and in the future – the emotional and physical danger to the child now and in the future – the stability of the
home – and others.
See Id. at 11 (Discussing Endangerment – which is § 161.001(1)(D) or § 161.001(1)(E) of the Tex. Fam.

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of the child 30 . This endangerment ground seems like the most likely candidate to be used

against a Lesbian Mother 31 .

Application to Mary

Mary is not a role model when it comes to being a parent and her lifestyle outside her

sexual preference may present a problem when it comes to the issue of endangerment.

Mary is currently unemployed. Mary has been an exotic dancer, and was previously a

bartender at a strip club. Mary leaves her daughter Stephanie primarily in the care of her

mother as well as utilizes day care programs offered by the State. Mary however unlike

another acquaintance of mine, Lauren, does not allow her daughter to be around an

environment in which drugs are used. This is not an absolute rule as Stephanie has been

around individuals that do use marijuana quite frequently. However, Mary does strive to

keep Stephanie in an environment conducive to her own personal growth.

So how would Mary’s parents seek to have custody of her daughter? Most likely

Mary’s Mother would approach the courts claiming that she spends a majority of the time

with Stephanie and that it is in the best interest of the child that she remain with her

grandmother. Furthermore, Mary’s Mother could assert that Mary endangers Stephanie

by exposing her to the personal relations between Mary and Rian. Mary and Rian are

affectionate in front of Stephanie but do not bring act inappropriately in front of

Stephanie. However, what about the emotional harm that may be presented by a

See Id.
Writer’s Note: The determination that endangerment under Texas law would be the most likely ground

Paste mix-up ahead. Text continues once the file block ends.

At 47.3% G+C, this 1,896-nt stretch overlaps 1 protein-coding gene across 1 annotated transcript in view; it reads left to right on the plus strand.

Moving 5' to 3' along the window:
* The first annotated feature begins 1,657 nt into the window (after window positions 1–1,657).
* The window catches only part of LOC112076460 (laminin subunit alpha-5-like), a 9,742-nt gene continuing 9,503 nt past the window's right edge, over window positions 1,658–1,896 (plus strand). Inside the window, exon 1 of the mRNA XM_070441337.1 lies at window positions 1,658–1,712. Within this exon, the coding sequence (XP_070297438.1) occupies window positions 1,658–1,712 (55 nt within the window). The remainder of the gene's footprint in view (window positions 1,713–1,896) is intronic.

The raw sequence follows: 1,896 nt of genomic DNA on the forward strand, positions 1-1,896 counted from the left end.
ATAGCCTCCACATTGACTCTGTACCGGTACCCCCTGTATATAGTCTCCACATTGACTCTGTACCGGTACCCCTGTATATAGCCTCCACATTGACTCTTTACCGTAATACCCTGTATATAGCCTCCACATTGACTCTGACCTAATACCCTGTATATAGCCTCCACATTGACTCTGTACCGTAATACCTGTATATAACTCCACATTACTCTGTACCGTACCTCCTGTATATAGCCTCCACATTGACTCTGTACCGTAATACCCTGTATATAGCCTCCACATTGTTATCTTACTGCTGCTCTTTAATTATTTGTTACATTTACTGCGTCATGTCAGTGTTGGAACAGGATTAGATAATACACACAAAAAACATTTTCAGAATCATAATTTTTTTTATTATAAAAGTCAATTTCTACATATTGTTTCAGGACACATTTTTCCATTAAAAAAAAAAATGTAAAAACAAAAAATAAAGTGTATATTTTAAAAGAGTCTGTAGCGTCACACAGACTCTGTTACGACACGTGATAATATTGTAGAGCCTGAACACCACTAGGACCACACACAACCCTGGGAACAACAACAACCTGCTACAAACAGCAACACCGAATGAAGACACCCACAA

for termination of parental rights is based on the lifestyle of Mary and other individuals with whom the
writer is familiar. Mary is very careful to not expose her daughter Stephanie to deleterious influences
however she has no steady job history, has a high school diploma with some college completed, and has
previously worked as a bar tender and an exotic dancer. However, this can be contrasted with another
example of a mother named Lauren who exposes her daughter to an environment were the use of marijuana
is present, where the needs of the child are not always addressed such as a shortage of diapers or food, and
where the parent leaves the child unattended with friends that also engage in dangerous conduct. Lauren
may or may not expose her daughter, who is 10 months old, to lesbian sexual acts.

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homosexual relationship. This most likely will be asserted by Mary’s mother in an

attempt to gain custody. If the State of Texas follows the trend in Virginia more likely

that not the probable outcome of the custody dispute will favor the termination of the

parental rights of Mary 32 . Is this appropriate? Why should the sexual preference of the

Lesbian Mother be a factor?

Finally the question is raised why does Mary herself not seek to use the legal

system to pre-empt actions by her mother in the interest of her daughter. Well with

reference to a handout on protecting families in same-sex relationships it is mentioned

that resorting to the legal system should be a last resort 33 . Also the financial cost of

litigating this complex issue is overwhelming to a twenty six year old mother and outside

her financial means. So in most cases, especially like Mary, the Lesbian Mother is forced

to remain in the parental home in order to maintain custody of her child.

Lesbian Mother:

Is the Lesbian Mother a sufficiently identifiable class of individual that requires

recognition within critical theory to allow for the protection of identifiable rights of the

mother and child? My answer to this question is a resounding YES! Furthermore there is

extensive discourse on the subject of childhood and the effects of same sex relationships

on the development of children 34 , 35 . The most interesting critique to be found is that

Writer’s Note: There are many websites and resources dedicated to homosexual parents. One site that is
particularly helpful is (Children of Lesbians and Gays Everywhere) and this site
provides a handbook on protecting the right of the parents and the children located at . There are also other organizations such as the Family Pride
Coalition located at